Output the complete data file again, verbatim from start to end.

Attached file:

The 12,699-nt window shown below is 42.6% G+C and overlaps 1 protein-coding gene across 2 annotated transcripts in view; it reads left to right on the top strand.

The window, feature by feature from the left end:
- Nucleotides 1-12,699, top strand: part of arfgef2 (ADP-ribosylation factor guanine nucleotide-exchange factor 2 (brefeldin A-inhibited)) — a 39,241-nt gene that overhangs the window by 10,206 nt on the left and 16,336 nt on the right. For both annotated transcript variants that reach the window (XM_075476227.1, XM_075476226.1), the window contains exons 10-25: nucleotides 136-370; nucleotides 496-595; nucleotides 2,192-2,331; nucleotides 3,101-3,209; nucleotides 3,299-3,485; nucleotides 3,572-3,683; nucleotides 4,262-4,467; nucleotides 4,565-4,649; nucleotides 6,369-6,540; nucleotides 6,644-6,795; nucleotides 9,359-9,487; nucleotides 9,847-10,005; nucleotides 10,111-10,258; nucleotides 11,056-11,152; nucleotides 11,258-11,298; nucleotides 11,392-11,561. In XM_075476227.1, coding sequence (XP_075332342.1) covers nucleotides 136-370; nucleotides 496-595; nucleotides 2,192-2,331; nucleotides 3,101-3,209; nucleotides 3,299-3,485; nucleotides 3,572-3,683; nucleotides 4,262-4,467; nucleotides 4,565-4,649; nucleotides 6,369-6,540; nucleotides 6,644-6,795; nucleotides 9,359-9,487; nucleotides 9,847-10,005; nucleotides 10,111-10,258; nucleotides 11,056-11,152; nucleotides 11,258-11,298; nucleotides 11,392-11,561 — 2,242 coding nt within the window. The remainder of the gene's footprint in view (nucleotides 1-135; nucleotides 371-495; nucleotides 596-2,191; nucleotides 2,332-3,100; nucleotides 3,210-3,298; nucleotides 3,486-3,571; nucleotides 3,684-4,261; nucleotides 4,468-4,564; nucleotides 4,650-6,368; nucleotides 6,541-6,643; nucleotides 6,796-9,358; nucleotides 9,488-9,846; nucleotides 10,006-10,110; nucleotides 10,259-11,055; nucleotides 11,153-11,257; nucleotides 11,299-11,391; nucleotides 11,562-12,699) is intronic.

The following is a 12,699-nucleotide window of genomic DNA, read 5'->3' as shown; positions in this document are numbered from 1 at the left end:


The 12,699-nt window shown below is 42.6% G+C and overlaps 1 protein-coding gene across 2 annotated transcripts in view; it reads left to right on the top strand.

The window, feature by feature from the left end:
- Nucleotides 1-12,699, top strand: part of arfgef2 (ADP-ribosylation factor guanine nucleotide-exchange factor 2 (brefeldin A-inhibited)) — a 39,241-nt gene that overhangs the window by 10,206 nt on the left and 16,336 nt on the right. For both annotated transcript variants that reach the window (XM_075476227.1, XM_075476226.1), the window contains exons 10-25: nucleotides 136-370; nucleotides 496-595; nucleotides 2,192-2,331; nucleotides 3,101-3,209; nucleotides 3,299-3,485; nucleotides 3,572-3,683; nucleotides 4,262-4,467; nucleotides 4,565-4,649; nucleotides 6,369-6,540; nucleotides 6,644-6,795; nucleotides 9,359-9,487; nucleotides 9,847-10,005; nucleotides 10,111-10,258; nucleotides 11,056-11,152; nucleotides 11,258-11,298; nucleotides 11,392-11,561. In XM_075476227.1, coding sequence (XP_075332342.1) covers nucleotides 136-370; nucleotides 496-595; nucleotides 2,192-2,331; nucleotides 3,101-3,209; nucleotides 3,299-3,485; nucleotides 3,572-3,683; nucleotides 4,262-4,467; nucleotides 4,565-4,649; nucleotides 6,369-6,540; nucleotides 6,644-6,795; nucleotides 9,359-9,487; nucleotides 9,847-10,005; nucleotides 10,111-10,258; nucleotides 11,056-11,152; nucleotides 11,258-11,298; nucleotides 11,392-11,561 — 2,242 coding nt within the window. The remainder of the gene's footprint in view (nucleotides 1-135; nucleotides 371-495; nucleotides 596-2,191; nucleotides 2,332-3,100; nucleotides 3,210-3,298; nucleotides 3,486-3,571; nucleotides 3,684-4,261; nucleotides 4,468-4,564; nucleotides 4,650-6,368; nucleotides 6,541-6,643; nucleotides 6,796-9,358; nucleotides 9,488-9,846; nucleotides 10,006-10,110; nucleotides 10,259-11,055; nucleotides 11,153-11,257; nucleotides 11,299-11,391; nucleotides 11,562-12,699) is intronic.

The following is a 12,699-nucleotide window of genomic DNA, read 5'->3' as shown; positions in this document are numbered from 1 at the left end: